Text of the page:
Opioids are perhaps the most effective analgesics in medicine. However, between 1999 to 2018, over 400,000 people in the United States died from opioid overdose. Excessive opioids make breathing lethally slow and shallow, a side-effect called opioid induced respiratory depression. This doubled-edged sword has sparked the desire to develop novel therapeutics that provide opioid-like analgesia without depressing breathing. One such approach has been the design of so-called 'biased agonists' that signal through some, but not all pathways downstream of the µ-opioid receptor (MOR), the target of morphine and other opioid analgesics. This rationale stems from a study suggesting that MOR-induced ß2-arrestin dependent signaling is responsible for opioid respiratory depression, whereas adenylyl cyclase inhibition produces analgesia. To verify this important result that motivated the 'biased agonist' approach, we re-examined breathing in ß2-arrestin deficient mice and instead find no connection between ß2-arrestin and opioid respiratory depression. This result suggests that any attenuated effect of 'biased agonists' on breathing is through an as-yet defined mechanism.
The data generated in Figures 2-4 are provided in the source files.
- Kevin Yackle
- Kevin Yackle
The funders had no role in study design, data collection and interpretation, or the decision to submit the work for publication.
Animal experimentation: All animal experiments were performed in accordance with national and institutional guidelines with standard precautions to minimize animal stress and the number of animals used in each experiment. All animal protocols have been approved by the UCSF 'Office of Research'.approval number AN181239.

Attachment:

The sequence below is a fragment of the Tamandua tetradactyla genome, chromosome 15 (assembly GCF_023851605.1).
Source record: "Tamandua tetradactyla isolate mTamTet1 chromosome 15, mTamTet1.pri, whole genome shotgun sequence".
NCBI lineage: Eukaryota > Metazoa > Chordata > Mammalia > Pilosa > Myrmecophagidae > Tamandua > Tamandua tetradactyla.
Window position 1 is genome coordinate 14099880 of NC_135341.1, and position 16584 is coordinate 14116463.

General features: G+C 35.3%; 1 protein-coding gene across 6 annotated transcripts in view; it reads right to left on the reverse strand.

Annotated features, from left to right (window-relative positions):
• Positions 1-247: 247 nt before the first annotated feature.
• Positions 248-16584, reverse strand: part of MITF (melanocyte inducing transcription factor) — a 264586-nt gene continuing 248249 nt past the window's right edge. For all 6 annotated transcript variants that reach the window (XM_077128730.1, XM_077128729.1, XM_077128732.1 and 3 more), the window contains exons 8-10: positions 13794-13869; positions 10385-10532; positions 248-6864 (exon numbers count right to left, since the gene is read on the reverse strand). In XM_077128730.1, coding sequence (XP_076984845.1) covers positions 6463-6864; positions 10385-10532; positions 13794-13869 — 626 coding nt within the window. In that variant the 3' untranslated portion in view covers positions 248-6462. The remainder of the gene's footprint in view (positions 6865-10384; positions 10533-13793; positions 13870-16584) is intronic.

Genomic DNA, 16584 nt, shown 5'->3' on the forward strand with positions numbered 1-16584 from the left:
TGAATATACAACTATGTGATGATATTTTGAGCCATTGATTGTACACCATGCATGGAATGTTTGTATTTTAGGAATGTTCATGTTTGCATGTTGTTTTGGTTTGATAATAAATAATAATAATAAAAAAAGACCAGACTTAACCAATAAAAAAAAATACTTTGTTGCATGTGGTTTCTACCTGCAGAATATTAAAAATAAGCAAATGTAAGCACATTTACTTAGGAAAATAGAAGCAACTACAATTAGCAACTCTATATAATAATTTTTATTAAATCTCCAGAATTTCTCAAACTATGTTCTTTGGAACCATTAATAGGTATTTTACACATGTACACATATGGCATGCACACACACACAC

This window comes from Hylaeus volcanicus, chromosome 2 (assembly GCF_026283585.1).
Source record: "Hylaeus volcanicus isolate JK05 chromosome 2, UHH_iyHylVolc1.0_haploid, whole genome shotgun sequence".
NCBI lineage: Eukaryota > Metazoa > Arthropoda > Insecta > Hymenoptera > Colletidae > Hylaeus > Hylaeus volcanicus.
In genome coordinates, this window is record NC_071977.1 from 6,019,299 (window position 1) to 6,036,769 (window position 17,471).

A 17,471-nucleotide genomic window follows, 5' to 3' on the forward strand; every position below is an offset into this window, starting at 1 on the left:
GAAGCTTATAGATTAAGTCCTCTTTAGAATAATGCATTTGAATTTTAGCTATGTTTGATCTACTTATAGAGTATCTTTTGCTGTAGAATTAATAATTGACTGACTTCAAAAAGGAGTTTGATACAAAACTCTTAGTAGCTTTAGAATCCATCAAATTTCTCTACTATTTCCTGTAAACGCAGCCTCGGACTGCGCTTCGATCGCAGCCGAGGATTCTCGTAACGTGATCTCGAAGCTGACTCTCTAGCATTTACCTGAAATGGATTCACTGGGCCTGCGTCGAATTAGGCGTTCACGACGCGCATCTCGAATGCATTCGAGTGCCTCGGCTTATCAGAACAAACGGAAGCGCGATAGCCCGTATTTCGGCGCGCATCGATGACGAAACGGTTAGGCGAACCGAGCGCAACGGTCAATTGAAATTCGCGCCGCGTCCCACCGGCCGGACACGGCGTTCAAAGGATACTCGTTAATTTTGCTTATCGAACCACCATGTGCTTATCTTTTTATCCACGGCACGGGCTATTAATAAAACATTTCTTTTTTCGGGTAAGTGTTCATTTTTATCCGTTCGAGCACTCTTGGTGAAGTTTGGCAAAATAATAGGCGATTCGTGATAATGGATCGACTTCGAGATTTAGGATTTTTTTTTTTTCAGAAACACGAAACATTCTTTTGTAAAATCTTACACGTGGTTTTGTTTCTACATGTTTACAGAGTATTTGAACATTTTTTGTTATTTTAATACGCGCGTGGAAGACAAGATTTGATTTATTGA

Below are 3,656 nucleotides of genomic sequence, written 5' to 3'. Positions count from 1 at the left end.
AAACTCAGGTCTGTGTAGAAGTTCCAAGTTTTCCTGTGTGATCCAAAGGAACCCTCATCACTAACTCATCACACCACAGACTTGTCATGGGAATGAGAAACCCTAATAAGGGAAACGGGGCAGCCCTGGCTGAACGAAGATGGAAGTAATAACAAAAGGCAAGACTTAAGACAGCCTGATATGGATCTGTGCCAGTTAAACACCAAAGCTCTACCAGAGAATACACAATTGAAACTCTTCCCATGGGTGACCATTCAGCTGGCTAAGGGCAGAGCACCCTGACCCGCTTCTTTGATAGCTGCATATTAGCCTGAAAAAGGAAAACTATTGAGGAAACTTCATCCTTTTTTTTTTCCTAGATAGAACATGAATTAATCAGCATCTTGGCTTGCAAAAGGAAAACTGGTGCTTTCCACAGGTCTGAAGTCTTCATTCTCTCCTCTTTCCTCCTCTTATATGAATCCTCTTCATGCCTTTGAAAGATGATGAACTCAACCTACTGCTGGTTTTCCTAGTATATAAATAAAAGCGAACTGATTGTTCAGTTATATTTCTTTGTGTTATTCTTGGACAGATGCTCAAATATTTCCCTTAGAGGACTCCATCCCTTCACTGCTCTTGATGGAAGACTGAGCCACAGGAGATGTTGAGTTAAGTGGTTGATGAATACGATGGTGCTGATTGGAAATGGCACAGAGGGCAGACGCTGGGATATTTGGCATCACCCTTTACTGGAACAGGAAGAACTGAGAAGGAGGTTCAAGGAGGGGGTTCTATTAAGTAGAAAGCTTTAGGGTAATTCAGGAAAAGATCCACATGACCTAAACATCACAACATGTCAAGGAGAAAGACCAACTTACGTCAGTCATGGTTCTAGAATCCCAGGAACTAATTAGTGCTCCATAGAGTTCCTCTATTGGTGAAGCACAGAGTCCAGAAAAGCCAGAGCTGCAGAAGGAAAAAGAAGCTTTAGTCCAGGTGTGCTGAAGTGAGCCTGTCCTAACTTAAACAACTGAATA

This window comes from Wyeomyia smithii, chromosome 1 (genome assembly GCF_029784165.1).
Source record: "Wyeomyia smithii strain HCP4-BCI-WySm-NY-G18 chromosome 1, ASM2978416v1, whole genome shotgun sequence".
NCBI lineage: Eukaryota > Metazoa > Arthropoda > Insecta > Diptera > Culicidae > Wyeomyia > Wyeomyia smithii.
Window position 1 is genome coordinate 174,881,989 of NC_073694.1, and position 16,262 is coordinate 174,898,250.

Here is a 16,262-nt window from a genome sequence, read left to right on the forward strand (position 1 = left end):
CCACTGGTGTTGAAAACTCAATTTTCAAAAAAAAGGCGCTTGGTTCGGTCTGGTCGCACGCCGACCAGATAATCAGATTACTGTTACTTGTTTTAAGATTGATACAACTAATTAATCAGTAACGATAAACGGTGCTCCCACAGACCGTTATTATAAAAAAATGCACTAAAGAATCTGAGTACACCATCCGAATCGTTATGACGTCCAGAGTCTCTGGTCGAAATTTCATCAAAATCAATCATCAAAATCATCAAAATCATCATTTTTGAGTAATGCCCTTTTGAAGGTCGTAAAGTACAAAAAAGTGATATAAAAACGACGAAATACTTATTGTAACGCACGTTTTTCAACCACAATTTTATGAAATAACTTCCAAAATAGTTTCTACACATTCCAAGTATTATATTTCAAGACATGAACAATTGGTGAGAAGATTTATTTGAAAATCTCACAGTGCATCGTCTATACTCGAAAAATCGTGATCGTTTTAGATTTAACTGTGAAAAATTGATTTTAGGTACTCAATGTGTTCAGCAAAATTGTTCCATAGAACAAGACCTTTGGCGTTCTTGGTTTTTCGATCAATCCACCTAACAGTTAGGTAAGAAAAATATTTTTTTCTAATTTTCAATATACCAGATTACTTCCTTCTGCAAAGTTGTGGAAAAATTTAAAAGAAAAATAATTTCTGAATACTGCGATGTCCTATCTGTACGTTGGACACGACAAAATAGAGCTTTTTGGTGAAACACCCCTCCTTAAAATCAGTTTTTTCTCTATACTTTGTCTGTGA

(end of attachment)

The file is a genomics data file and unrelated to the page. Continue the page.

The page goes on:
- Allan Basbaum, University of California San Francisco, United States
© 2021, Bachmutsky et al.
This article is distributed under the terms of the Creative Commons Attribution License permitting unrestricted use and redistribution provided that the original author and source are credited.
The circadian clock orchestrates daily changes in physiology and behavior to ensure internal temporal order and optimal timing across the day. In animals, a central brain clock coordinates circadian rhythms throughout the body and is characterized by a remarkable robustness that depends on synaptic connections between constituent neurons. The clock neuron network of Drosophila, which shares network motifs with clock networks in the mammalian brain yet is built of many fewer neurons, offers a powerful model for understanding the network properties of circadian timekeeping. Here, we report an assessment of synaptic connectivity within a clock network, focusing on the critical lateral neuron (LN) clock neuron classes within the Janelia hemibrain dataset. Our results reveal that previously identified anatomical and functional subclasses of LNs represent distinct connectomic types. Moreover, we identify a small number of non-clock cell subtypes representing highly synaptically coupled nodes within the clock neuron network. This suggests that neurons lacking molecular timekeeping likely play integral roles within the circadian timekeeping network. To our knowledge, this represents the first comprehensive connectomic analysis of a circadian neuronal network.
Animals must learn through experience which foods are nutritious and should be consumed, and which are toxic and should be avoided. Enteroendocrine cells (EECs) are the principal chemosensors in the GI tract, but investigation of their role in behavior has been limited by the difficulty of selectively targeting these cells in vivo. Here, we describe an intersectional genetic approach for manipulating EEC subtypes in behaving mice. We show that multiple EEC subtypes inhibit food intake but have different effects on learning. Conditioned flavor preference is driven by release of cholecystokinin whereas conditioned taste aversion is mediated by serotonin and substance P. These positive and negative valence signals are transmitted by vagal and spinal afferents, respectively. These findings establish a cellular basis for how chemosensing in the gut drives learning about food.